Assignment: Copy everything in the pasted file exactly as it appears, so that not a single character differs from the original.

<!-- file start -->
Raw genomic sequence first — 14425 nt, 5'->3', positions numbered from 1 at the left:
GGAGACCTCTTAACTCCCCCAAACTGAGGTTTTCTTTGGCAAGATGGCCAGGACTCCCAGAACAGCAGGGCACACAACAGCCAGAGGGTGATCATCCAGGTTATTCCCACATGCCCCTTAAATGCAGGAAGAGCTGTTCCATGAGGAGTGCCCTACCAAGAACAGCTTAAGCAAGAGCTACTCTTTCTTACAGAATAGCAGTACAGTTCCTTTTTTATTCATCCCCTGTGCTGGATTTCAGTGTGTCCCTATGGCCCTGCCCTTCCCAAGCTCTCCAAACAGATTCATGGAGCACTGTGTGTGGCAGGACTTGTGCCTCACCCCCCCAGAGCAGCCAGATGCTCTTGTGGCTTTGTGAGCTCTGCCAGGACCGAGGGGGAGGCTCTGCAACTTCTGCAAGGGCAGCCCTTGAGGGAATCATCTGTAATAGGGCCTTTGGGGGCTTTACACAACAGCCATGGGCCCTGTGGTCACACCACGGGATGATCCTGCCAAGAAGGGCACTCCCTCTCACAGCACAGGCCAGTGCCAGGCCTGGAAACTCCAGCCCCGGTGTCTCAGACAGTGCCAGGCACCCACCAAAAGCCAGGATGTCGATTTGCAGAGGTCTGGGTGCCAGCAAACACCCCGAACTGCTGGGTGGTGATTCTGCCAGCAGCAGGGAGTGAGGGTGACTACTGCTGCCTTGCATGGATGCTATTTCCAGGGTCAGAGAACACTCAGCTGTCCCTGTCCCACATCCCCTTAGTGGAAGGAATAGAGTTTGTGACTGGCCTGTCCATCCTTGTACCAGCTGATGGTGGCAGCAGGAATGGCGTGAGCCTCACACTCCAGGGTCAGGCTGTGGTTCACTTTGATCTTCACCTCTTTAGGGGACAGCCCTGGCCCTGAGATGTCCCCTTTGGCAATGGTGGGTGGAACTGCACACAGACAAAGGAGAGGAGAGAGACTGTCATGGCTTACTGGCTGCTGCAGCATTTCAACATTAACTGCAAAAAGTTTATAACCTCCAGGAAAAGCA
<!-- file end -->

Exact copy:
Raw genomic sequence first — 14425 nt, 5'->3', positions numbered from 1 at the left:
GGAGACCTCTTAACTCCCCCAAACTGAGGTTTTCTTTGGCAAGATGGCCAGGACTCCCAGAACAGCAGGGCACACAACAGCCAGAGGGTGATCATCCAGGTTATTCCCACATGCCCCTTAAATGCAGGAAGAGCTGTTCCATGAGGAGTGCCCTACCAAGAACAGCTTAAGCAAGAGCTACTCTTTCTTACAGAATAGCAGTACAGTTCCTTTTTTATTCATCCCCTGTGCTGGATTTCAGTGTGTCCCTATGGCCCTGCCCTTCCCAAGCTCTCCAAACAGATTCATGGAGCACTGTGTGTGGCAGGACTTGTGCCTCACCCCCCCAGAGCAGCCAGATGCTCTTGTGGCTTTGTGAGCTCTGCCAGGACCGAGGGGGAGGCTCTGCAACTTCTGCAAGGGCAGCCCTTGAGGGAATCATCTGTAATAGGGCCTTTGGGGGCTTTACACAACAGCCATGGGCCCTGTGGTCACACCACGGGATGATCCTGCCAAGAAGGGCACTCCCTCTCACAGCACAGGCCAGTGCCAGGCCTGGAAACTCCAGCCCCGGTGTCTCAGACAGTGCCAGGCACCCACCAAAAGCCAGGATGTCGATTTGCAGAGGTCTGGGTGCCAGCAAACACCCCGAACTGCTGGGTGGTGATTCTGCCAGCAGCAGGGAGTGAGGGTGACTACTGCTGCCTTGCATGGATGCTATTTCCAGGGTCAGAGAACACTCAGCTGTCCCTGTCCCACATCCCCTTAGTGGAAGGAATAGAGTTTGTGACTGGCCTGTCCATCCTTGTACCAGCTGATGGTGGCAGCAGGAATGGCGTGAGCCTCACACTCCAGGGTCAGGCTGTGGTTCACTTTGATCTTCACCTCTTTAGGGGACAGCCCTGGCCCTGAGATGTCCCCTTTGGCAATGGTGGGTGGAACTGCACACAGACAAAGGAGAGGAGAGAGACTGTCATGGCTTACTGGCTGCTGCAGCATTTCAACATTAACTGCAAAAAGTTTATAACCTCCAGGAAAAGCA